02. Tender Years
03. The Barefoot Song
04. Survival Themes
a. Season Of The Monsoon
b. Faces Of Fortune
d. Electric Reflection
Recorded July 29, 1975
Bass – Anthony Jackson, Michael Henderson
Congas, Percussion – James Mtume
Drums – Howard King
Electric Piano, Clavinet, Synthesizer – Hubert Eaves
Guitar – Reggie Lucas
Tenor Saxophone – John Stubblefield
Trombone – Clifford Adams
Trumpet – Joe Gardnen
Up until now, Reggie Lucas has been best known for: 1) his creative, funky rhythm guitar work (and occasional soloing) in Miles Davis' 1972-75 ensemble, and 2) his production work and songwriting for the likes of Madonna, Mtume, Stephanie Millls, and Phyllis Hyman (often paired with fellow Miles alum James Mtume). 1975's all-instrumental SURVIVAL THEMES finds Reggie seemingly on the move from the former to the latter, with one foot planted in both areas. The extended title track offers a suite of four Lucas/Mtume guitar/percussion duets. The approach has similarities to Miles' challenging AGHARTA/PANGAEA albums. The first three duets are semi-ambient explorations of melodic themes (ala some of the quieter passages on the before-mentioned Miles albums)...it sounds as if Lucas overdubbed a second guitar much of the time. The final "theme" offers a Hendrix-like sonic explosion (at first sounding a bit like Jimi's `Voodoo Chile', then quickly building to a Pete Cosey-like fury) over Mtume's electric percussion washes. This storm is far from quiet.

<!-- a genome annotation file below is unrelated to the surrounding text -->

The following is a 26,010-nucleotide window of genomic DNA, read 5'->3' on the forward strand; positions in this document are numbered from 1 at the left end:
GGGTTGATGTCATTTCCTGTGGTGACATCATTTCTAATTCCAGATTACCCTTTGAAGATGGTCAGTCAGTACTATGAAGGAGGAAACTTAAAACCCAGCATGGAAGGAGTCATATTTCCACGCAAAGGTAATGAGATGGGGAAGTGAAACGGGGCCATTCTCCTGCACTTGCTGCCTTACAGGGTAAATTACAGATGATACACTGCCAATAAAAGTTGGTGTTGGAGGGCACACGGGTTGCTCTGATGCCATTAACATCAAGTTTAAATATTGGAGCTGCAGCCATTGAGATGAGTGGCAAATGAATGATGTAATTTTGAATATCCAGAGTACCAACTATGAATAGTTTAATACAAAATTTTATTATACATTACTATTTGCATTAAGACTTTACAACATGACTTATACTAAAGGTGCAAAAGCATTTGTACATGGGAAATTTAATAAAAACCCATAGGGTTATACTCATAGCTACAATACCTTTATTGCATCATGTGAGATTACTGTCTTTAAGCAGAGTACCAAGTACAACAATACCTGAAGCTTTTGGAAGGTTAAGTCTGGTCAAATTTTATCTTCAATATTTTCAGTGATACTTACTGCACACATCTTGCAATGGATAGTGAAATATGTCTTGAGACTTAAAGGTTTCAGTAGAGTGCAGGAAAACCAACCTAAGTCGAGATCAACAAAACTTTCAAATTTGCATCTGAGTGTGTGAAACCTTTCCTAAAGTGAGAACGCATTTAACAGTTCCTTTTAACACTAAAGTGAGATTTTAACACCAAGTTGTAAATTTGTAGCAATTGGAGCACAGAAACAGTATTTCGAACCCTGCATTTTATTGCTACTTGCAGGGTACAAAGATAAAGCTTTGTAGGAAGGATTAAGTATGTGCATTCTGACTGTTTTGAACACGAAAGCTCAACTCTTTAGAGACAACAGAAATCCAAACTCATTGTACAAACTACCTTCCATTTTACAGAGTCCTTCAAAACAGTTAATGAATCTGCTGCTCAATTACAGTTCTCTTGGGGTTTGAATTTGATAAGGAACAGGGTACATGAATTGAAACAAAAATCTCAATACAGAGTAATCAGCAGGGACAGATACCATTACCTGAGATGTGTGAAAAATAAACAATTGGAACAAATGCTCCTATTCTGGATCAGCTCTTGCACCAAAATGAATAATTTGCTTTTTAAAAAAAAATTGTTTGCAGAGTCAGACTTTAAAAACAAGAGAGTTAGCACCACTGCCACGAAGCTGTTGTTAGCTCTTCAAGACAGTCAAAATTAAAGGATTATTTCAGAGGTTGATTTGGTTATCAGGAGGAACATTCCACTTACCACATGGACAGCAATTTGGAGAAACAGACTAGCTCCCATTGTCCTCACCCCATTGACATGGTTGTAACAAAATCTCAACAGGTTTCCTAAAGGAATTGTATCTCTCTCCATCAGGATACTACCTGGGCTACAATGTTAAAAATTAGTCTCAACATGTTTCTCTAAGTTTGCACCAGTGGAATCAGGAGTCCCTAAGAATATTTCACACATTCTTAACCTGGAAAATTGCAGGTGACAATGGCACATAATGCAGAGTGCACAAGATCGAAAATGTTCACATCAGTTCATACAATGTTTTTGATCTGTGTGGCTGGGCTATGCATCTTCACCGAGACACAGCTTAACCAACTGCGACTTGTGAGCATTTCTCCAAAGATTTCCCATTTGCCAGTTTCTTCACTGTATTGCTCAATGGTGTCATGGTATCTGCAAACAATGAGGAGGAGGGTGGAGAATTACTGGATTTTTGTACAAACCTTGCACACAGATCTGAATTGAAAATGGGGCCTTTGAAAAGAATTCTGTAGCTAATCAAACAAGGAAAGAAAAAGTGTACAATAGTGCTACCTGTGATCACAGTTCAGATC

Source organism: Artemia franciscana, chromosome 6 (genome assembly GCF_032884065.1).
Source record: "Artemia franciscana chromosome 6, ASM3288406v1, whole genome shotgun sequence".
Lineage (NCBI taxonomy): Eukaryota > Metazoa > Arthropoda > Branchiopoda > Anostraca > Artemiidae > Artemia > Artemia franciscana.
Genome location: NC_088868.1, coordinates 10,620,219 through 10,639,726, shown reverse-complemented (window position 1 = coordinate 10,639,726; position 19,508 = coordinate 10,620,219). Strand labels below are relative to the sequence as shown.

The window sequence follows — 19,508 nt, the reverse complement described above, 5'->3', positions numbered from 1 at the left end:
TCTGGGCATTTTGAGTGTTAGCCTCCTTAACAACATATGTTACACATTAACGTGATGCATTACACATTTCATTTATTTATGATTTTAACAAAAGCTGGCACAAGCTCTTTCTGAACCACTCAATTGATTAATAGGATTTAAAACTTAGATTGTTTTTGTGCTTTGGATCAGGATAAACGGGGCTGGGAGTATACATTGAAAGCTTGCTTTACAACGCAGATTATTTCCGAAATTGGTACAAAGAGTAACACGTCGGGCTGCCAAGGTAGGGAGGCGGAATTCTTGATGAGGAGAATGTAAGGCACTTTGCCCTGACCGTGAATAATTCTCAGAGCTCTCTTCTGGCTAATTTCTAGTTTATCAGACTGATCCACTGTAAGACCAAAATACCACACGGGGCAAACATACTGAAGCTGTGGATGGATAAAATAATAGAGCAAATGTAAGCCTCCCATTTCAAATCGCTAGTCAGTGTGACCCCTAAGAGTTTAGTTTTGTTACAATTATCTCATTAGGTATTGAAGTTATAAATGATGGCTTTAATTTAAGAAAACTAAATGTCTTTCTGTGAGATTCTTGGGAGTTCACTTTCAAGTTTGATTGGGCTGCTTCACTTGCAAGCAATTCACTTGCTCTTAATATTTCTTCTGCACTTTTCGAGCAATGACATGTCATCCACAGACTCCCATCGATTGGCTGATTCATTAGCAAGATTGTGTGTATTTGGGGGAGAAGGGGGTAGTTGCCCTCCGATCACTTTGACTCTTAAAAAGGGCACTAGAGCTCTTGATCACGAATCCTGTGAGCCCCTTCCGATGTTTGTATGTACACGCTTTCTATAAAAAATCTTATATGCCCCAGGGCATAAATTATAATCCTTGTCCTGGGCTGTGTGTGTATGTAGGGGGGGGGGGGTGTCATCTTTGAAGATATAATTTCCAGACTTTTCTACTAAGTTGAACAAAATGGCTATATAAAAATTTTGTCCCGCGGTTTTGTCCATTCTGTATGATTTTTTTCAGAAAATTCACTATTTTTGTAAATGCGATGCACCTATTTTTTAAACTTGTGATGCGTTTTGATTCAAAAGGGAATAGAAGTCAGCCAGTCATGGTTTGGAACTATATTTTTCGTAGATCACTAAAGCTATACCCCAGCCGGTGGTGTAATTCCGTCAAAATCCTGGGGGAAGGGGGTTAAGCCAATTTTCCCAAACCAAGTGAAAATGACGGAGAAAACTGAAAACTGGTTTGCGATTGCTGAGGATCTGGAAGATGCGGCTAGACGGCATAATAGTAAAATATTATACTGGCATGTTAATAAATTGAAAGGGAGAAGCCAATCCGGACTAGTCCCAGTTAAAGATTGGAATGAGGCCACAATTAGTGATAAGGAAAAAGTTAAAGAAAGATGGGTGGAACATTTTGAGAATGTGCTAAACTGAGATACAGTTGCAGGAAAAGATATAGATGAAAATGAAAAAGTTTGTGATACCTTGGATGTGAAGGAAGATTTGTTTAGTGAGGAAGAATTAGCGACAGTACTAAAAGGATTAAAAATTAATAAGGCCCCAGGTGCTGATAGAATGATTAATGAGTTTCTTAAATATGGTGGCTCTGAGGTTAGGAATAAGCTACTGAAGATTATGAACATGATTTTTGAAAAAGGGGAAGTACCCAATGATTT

In contrast, the first three tracks offer a relatively conventional brand of funk-jazz that seems to find a mid-point between Miles' radical mid-70s period and the more radio-friendly music of the likes of Norman Connors...perhaps not as visionary as Herbie Hancock but with more bite than the crossover efforts by the likes of Donald Byrd and George Benson issued during this era. These tracks add drums (Howard King), bass (Michael Henderson, Anthony Jackson), keyboards (Hubert Eaves), and a horn section (on SLEW FOOT) to the core duo of Lucas and Mtume. TENDER YEARS has some mellow axe work by Reggie, while THE BAREFOOT SONG starts out quite smooth, but before you know it considerable heat is generated via extended solos from Lucas (reminds me a bit of Santana, but not a clone) and presumably Henderson (very funky and exploratory at the same time). Recommended particularly to fusion-era fans who'd like to hear Davis' 1970s musical approach backed off to varying degrees from the cutting edge...but not quite into a safety zone.
I really DO derive a lot of pleasure from this recording. This is the one and only indescribably awesome solo offering from guitar master Reggie Lucas. Recorded in July 1975 but not released until 1978 for some unknown reason, "Survival Themes" is 40 minutes of musical bliss that is half funk/jazz/rock fusion (It's not bland, it's just a fusion product of it's time and very well executed in my humble opinion) and half experimental/borderline ambient compositions veering more into the progressive rock realm (no drab noodling, just variations of several..."themes"). Percussion master, Mtume, is present on all seven pieces and injects his trademark Afrocentric vibe throughout. All seven cuts are absolutely amazing but the 9 minute plus "Electric Reflection" is so insanely intense that I couldn't even begin to simultaneously focus on anything else at all whatsoever while it is playing, for it instantaneously transfixes me and compells me to bask in all it's sonic potency throughout the entire duration. I'm sure Jimi was smiling down from the heavens when he first heard this one. I'm so grateful that I was fortunate enough to acquire a near mint copy of this extremely rare and sensational recording. I admonish you to give this album a listen if you haven't already done so. SEEK IT, FIND IT......LIVE IT!!!